Good in­fla­tion beat­ers

Finweek English Edition - - Focus On -

IF YOU BOUGHT a car three years ago with a five-year, 100 000km main­te­nance plan chances are you’re de­lighted as no­body back then could have fore­seen in­fla­tion at the lev­els we’re now ex­pe­ri­enc­ing. Though peo­ple in the mo­tor in­dus­try re­gard main­te­nance plans as ex­cep­tional value they have a poor rep­u­ta­tion in some quar­ters – due to a lack of trans­parency.

Gary McCraw, a di­rec­tor at the Re­tail Mo­tor In­dus­try, says con­sumers sel­dom look at what they’re buy­ing while deal­ers sel­dom bother to ex­plain what the plan con­tains. Ter­mi­nol­ogy is also a prob­lem. Peo­ple sel­dom un­der­stand the dif­fer­ence be­tween a war­ranty, ex­tended war­ranty, ve­hi­cle main­te­nance plan and a ser­vice plan.

He rec­om­mends mo­torists opt for the ve­hi­cle main­te­nance plan, as it cov­ers more faults, while a ser­vice plan of­ten just cov­ers the labour and com­mon fea­tures of a mi­nor ser­vice, such as the oil change.

“Peo­ple need to study the con­tent of the plan they’re buy­ing and com­pare it to their ex­pected us­age. A per­son who does low kilo­me­treage would en­joy as much as six year’s ex­pense-free driv­ing from a sixyear, 100 000km ve­hi­cle main­te­nance plan, whereas a high us­age sales rep might blow his three-year 60 000km plan in 18 months,” says McCraw.

Why peo­ple of­ten don’t look at that – and later feel ag­grieved – it is the na­ture of the deal. “Buy­ing a ve­hi­cle is an emo­tional pur­chase, be­cause your car is of­ten viewed as an ex­ten­sion of you, or a fash­ion state­ment. Peo­ple for­get a car is a de­pre­ci­at­ing as­set and a costly one to main­tain. Look­ing at doc­u­men­ta­tion such as main­te­nance plans be­comes very much of sec­ondary im­por­tance,” says McCraw.

How­ever, he says main­te­nance plans of­fered by man­u­fac­tur­ers are good value, whether you read the fine print or not. In fact, most man­u­fac­tur­ers are re­luc­tant to sell a ve­hi­cle with­out a plan, as they feel it may de­grade their brand. No ve­hi­cle man­u­fac­turer wants to see one of its mod­els stuck by the road­side be­cause the buyer was too stingy to choose a main­te­nance plan.

A main­te­nance plan has an­other laud­able by-prod­uct: it en­cour­ages mo­torists to have their ve­hi­cles ser­viced on time, thereby keep­ing the war­ranty in force, and en­sur­ing any pos­si­ble de­fects in the car are ad­dressed in ad­vance.

McCraw rec­om­mends mo­torists ex­er­cise more care when buy­ing a “bolt-on” main­te­nance plan or ex­tended war­ranty – but even here he says there are few he’d hes­i­tate to rec­om­mend. “But they do dif­fer and mo­torists need to be aware of what they’re buy­ing to avoid later dis­ap­point­ment.” The cost also varies from plan to plan and ve­hi­cle to ve­hi­cle, mak­ing com­par­isons dif­fi­cult.

Nikki My­burgh, head of in­sur­ance at Wes­Bank says that bolt-ons are be­com­ing more pop­u­lar as buy­ers are al­lowed un­der SA’s Na­tional Credit Act to pay off car loans over longer pe­ri­ods than 60 months. As that ex­tends longer than most main­te­nance plans, buy­ers want to ex­tend the pe­riod they’ve cov­ered to co­in­cide with their car loan.”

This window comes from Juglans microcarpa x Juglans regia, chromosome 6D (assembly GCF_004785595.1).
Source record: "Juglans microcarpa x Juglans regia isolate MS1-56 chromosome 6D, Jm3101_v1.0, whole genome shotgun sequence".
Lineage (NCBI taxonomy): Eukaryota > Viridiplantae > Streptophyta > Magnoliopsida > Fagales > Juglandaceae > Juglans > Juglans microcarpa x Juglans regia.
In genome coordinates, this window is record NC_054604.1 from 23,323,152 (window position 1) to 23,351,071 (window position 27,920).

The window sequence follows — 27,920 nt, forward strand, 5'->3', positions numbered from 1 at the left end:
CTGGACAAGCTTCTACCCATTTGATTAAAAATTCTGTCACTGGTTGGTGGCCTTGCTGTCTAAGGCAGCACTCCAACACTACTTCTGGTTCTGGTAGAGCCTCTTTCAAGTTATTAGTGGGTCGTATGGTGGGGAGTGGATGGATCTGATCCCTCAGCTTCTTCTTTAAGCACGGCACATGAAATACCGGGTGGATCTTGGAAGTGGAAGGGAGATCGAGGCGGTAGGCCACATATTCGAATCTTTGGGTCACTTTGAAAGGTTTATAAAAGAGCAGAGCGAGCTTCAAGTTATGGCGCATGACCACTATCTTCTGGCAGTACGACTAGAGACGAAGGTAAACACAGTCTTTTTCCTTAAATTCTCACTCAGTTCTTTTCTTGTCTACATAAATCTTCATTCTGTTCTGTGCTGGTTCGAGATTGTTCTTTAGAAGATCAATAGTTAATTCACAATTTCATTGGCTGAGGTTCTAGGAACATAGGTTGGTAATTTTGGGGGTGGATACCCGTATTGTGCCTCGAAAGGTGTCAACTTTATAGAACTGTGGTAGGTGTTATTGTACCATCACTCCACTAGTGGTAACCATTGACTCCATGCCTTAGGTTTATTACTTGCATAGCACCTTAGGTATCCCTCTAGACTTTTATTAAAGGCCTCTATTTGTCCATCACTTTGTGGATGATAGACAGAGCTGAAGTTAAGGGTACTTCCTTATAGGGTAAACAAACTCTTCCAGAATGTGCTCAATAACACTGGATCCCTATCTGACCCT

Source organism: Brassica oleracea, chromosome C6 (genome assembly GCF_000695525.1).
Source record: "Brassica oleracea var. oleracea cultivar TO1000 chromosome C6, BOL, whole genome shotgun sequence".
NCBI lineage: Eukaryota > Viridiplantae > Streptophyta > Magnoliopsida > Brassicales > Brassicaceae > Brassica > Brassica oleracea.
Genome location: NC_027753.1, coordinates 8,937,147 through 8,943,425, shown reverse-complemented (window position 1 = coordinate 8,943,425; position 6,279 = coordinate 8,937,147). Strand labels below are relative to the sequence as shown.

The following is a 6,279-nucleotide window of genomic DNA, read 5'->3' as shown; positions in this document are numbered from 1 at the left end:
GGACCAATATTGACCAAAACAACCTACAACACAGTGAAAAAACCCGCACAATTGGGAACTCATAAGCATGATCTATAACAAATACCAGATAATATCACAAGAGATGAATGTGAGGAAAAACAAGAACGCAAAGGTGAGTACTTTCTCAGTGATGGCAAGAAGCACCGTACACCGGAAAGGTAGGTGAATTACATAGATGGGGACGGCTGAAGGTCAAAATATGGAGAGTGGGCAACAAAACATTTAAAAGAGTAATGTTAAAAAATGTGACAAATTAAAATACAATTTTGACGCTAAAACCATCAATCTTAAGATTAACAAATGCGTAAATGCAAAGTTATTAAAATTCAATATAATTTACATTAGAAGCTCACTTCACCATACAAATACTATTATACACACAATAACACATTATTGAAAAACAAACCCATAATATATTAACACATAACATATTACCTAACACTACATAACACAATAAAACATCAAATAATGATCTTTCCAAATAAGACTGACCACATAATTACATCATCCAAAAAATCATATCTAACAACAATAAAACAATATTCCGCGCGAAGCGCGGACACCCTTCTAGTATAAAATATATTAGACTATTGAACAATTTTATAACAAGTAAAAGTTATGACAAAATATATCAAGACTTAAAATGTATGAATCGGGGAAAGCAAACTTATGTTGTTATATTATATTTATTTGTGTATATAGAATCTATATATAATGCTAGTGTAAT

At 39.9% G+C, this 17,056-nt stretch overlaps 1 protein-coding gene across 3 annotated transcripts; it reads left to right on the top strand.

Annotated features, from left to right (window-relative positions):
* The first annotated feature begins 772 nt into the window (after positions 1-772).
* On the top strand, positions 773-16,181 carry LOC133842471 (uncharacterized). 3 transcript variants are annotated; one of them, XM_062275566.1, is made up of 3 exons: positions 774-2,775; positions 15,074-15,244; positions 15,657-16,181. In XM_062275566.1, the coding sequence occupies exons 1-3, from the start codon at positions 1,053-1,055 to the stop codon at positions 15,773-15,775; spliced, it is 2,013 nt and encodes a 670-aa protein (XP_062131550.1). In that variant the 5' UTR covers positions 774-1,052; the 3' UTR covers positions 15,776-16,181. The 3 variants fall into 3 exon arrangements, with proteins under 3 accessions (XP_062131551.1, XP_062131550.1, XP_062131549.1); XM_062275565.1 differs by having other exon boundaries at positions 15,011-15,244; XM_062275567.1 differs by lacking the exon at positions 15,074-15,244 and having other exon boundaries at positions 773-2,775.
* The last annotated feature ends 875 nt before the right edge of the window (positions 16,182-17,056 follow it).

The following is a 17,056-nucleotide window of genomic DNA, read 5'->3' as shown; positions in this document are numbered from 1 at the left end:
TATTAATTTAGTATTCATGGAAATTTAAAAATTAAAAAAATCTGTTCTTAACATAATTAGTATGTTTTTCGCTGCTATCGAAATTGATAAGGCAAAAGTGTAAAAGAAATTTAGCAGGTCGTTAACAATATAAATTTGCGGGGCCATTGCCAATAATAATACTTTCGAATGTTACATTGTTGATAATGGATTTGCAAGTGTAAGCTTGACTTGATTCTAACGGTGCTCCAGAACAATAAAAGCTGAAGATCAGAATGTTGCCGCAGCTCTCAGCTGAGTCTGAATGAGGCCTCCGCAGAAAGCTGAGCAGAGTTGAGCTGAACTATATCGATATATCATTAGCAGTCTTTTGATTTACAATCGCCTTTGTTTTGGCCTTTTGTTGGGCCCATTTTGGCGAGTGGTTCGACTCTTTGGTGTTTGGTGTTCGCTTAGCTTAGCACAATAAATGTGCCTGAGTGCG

“When choos­ing a main­te­nance plan you’d ideally want to choose a recog­nised name and also care­fully re­view the terms of the con­tract – and specif­i­cally be aware of any ex­clu­sions. The terms are fairly stan­dard and uni­form among the rep­utable firms but beware of oth­ers.”

The most com­mon main­te­nance plan in­de­pen­dent sup­pli­ers are: Mo­tor-rite, In­no­va­tion Group, SA War­ranties and War­ranty So­lu­tions. Dealer groups that pro­vide plans in­clude Uni­trans and McCarthy’s. Such plans are typ­i­cally ne­go­ti­ated at the time of buy­ing and fi­nanced as part of the loan. The plans of­ten in­clude ad­di­tional ser­vices such as road­side as­sis­tance, med­i­cal as­sis­tance, le­gal and map as­sis­tance.

My­burgh sug­gests if it ap­pears the buyer will ex­ceed the kilo­me­treage of­fered on a main­te­nance plan it can be topped up, though that should be read care­fully, as there can be re­stric­tions. It may be that you have to ap­ply within the first year of the plan.

“In my opin­ion, be­cause the main ad­min­is­tra­tors all have good re­la­tion­ships with the dealer net­works and work­shops, and ne­go­ti­ate spe­cial deals, it’s both con­ve­nient and value-for-money for the mo­torist. It’s like hav­ing a sav­ings plan for car main­te­nance. You’re pay­ing to­day for fu­ture costs and the in­fla­tion­ary as­pect is taken care of by in­vest­ing the cap­i­tal for the du­ra­tion of the plan,” says My­burgh.

She claims ser­vice providers don’t pro­vide the ser­vice as a mon­ey­mak­ing of­fer­ing but sim­ply to im­prove their ser­vice to clients. “It’s run at a 100% loss ra­tio – mean­ing the cost of the prod­uct is ex­actly the same as the an­tic­i­pated cost of main­te­nance.

“It’s a value-add for the con­sumer. We know the ve­hi­cle is fully main­tained through­out the term of the loan and the value of the ve­hi­cle is there­fore sig­nif­i­cantly higher at the end of the agree­ment than if there had been no plan. It also has the ad­van­tage that the plan can be sold with the ve­hi­cle.”

It’s a value-add for the con­sumer. Nikki My­burgh

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